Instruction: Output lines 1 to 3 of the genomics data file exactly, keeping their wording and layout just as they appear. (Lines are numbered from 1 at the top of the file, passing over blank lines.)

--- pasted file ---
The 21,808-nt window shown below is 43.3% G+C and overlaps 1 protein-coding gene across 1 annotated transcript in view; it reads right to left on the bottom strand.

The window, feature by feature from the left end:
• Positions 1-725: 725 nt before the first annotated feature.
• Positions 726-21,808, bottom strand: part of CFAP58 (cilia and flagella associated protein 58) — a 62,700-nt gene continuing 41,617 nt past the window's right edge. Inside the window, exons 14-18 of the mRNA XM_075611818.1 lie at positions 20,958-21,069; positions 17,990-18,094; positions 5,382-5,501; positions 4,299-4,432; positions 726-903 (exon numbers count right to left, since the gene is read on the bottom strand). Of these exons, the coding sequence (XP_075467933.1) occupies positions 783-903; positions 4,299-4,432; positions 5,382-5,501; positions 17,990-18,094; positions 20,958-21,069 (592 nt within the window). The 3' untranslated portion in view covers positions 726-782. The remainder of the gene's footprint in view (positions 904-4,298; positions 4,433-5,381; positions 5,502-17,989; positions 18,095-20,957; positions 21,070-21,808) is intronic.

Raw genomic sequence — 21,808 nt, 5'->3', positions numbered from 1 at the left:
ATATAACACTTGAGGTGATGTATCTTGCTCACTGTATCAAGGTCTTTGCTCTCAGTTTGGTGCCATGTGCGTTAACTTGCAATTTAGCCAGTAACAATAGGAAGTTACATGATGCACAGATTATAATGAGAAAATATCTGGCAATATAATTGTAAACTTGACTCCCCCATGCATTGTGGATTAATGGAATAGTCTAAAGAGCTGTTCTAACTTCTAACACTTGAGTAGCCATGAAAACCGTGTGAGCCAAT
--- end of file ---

The 21,808-nt window shown below is 43.3% G+C and overlaps 1 protein-coding gene across 1 annotated transcript in view; it reads right to left on the bottom strand.

The window, feature by feature from the left end:
• Positions 1-725: 725 nt before the first annotated feature.